Wednesday, July 20, 2011

Caring for Eastern Christians

Here's an unusual item on my to-do list, which I've been working on, on and off, for several weeks.

Several weeks ago, I had a family approach me about becoming Catholic. They are Greek Orthodox.

Inside my head, a little bell goes off. "This requires special care."

Here's what I mean--because this delves into some less well known aspects of the Church.

If a member of an Orthodox Church seeks "to be Catholic," this is very different from a Protestant, or a non-Christian, doing so. Why? Because the Orthodox already have the right faith, but there are some differences that have to be dealt with.

The Roman feeling is that these differences are relatively narrow; sometimes, among the Orthodox, the feeling is they are major. Being Roman, I approach this situation from the Roman perspective.

So first, I have to think about what topics have to involve some instruction. Not nearly as many as others approaching me to enter the Church.

Another little-known fact. If an Orthodox believer wishes to enter into full communion with the pope, he or she does not become Roman Catholic; he or she becomes a member of the Byzantine Catholic Church, which is a distinct "rite" or branch of the Church, in communion with Rome.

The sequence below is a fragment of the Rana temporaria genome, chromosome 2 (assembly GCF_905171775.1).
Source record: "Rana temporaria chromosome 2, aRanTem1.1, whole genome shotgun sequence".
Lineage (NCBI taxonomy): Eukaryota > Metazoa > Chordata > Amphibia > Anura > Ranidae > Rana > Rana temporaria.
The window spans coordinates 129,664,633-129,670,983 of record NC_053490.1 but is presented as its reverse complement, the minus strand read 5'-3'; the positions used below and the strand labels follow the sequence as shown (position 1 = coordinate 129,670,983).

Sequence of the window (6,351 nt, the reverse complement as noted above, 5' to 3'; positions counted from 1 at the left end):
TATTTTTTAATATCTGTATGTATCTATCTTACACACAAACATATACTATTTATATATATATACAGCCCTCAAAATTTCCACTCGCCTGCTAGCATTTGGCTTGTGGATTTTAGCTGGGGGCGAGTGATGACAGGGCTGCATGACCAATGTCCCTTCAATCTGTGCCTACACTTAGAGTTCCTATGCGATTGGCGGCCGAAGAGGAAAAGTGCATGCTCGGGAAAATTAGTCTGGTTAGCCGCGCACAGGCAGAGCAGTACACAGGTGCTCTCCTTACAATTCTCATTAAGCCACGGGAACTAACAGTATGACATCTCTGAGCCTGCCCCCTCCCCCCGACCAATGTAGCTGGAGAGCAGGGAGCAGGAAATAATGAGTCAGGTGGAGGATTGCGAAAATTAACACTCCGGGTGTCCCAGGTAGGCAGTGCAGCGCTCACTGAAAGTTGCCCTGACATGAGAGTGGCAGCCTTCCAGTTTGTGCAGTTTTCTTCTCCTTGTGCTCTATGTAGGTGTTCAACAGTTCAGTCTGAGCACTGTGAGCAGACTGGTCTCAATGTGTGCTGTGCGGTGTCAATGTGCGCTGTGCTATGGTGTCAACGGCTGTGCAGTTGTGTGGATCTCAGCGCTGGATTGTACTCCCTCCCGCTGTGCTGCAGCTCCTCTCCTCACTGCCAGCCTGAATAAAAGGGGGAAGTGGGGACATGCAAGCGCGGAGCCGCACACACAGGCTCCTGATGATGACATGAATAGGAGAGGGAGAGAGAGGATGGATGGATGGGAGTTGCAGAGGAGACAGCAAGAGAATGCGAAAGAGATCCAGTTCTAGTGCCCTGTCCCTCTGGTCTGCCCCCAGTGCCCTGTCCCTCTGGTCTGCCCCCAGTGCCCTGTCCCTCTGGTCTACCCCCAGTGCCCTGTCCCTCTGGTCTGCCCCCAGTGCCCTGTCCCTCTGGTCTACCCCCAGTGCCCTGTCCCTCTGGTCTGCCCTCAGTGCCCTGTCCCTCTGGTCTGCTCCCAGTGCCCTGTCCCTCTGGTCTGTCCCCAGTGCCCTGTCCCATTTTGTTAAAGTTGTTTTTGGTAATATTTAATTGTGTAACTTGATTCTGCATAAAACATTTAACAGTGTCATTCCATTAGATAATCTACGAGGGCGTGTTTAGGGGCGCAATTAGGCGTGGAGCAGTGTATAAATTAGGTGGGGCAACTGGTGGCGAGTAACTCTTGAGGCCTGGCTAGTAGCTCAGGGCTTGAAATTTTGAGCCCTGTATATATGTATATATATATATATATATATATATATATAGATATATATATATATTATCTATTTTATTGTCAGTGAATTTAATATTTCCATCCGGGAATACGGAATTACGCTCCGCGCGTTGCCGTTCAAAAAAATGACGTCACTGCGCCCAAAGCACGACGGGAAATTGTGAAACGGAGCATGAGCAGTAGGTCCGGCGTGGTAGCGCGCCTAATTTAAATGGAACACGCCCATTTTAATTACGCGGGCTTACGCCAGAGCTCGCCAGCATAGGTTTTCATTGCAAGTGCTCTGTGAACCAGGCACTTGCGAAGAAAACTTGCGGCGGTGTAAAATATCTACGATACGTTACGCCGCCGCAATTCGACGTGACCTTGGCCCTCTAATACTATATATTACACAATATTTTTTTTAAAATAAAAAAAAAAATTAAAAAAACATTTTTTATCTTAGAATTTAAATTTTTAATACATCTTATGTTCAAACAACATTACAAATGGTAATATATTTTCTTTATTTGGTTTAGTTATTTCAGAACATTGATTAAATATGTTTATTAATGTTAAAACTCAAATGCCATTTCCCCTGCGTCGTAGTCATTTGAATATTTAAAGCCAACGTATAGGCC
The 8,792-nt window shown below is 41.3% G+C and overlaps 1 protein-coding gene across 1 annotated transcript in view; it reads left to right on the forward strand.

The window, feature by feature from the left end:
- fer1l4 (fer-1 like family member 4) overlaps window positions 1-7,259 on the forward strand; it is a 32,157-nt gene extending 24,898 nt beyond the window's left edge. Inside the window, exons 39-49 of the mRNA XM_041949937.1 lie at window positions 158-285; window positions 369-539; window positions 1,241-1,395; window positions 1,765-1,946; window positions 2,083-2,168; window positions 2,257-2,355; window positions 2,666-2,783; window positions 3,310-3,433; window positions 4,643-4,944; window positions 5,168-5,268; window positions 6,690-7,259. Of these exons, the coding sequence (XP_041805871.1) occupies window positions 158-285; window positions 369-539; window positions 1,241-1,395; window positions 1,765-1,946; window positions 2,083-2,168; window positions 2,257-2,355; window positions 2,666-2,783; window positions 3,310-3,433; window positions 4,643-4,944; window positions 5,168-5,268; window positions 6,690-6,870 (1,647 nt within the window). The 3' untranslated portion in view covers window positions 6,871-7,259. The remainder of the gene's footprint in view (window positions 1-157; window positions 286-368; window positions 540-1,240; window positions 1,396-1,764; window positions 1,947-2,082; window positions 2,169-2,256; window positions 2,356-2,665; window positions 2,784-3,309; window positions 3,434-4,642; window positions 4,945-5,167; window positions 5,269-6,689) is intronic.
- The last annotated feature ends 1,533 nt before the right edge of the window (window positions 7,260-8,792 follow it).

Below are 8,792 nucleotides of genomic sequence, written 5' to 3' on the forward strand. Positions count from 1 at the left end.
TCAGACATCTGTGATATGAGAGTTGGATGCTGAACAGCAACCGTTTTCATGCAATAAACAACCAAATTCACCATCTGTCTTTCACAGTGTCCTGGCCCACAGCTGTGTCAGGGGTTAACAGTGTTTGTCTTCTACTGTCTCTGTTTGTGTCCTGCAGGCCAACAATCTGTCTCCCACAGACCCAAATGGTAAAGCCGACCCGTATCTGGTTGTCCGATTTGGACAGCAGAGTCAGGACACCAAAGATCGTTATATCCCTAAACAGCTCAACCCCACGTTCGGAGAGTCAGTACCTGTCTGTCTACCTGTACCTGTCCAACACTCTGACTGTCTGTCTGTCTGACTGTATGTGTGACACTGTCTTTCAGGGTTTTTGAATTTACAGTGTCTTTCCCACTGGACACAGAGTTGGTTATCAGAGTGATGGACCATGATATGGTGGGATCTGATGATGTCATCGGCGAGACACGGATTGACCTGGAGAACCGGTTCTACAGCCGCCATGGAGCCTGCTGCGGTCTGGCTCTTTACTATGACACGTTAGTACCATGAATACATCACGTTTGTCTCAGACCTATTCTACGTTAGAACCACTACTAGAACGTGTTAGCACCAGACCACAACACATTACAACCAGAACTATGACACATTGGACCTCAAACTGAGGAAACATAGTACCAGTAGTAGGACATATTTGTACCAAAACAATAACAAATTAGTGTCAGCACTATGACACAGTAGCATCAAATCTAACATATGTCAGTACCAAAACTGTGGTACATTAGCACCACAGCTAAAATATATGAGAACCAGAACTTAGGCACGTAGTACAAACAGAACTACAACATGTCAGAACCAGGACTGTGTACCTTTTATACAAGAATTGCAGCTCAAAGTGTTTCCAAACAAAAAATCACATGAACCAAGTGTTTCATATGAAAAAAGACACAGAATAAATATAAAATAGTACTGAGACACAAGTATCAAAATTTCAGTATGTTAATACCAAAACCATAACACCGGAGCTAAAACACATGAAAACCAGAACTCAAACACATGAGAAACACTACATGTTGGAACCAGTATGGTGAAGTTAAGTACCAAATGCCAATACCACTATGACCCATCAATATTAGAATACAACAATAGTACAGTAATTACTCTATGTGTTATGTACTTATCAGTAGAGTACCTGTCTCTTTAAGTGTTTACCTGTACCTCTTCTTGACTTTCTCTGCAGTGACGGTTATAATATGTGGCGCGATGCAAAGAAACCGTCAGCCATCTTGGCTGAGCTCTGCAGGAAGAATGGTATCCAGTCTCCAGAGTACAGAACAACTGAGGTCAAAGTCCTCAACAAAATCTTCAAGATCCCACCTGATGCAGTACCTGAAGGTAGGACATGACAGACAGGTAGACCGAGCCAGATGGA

Why is this? Because the various Eastern branches of the Church are not eager to be absorbed into the Roman Church--but to maintain their distinct spirituality and traditions. Same Faith; different form and expression. So strict is this rule, that only the Holy Father can make an exception.

So...these folks approaching me would not become Roman Catholics, but Byzantine Catholics--only they didn't know that. I had to explain what that meant. That means I had to do some homework.

Before I explore that, you might wonder, well, why did they come to you?

Because there is no Greek Orthodox Church nearby; nor is there a Greek Catholic parish nearby. So they came to the Catholic church.

So my concern--which I expressed to them--was that in attending Mass at a Roman church, and sending their children to a Roman school, their Eastern traditions would be lost. Also, even if they attend Mass here, which they can, they will nonetheless be members of the Byzantine Catholic Church. If their son seeks ordination, it needs to be in that church; when their children seek marriage, they can only be married in the Latin rite if they marry a Latin Catholic.

So what else does this mean for this family?

1) Eastern spirituality is different; it's important for them to retain that and connect with it.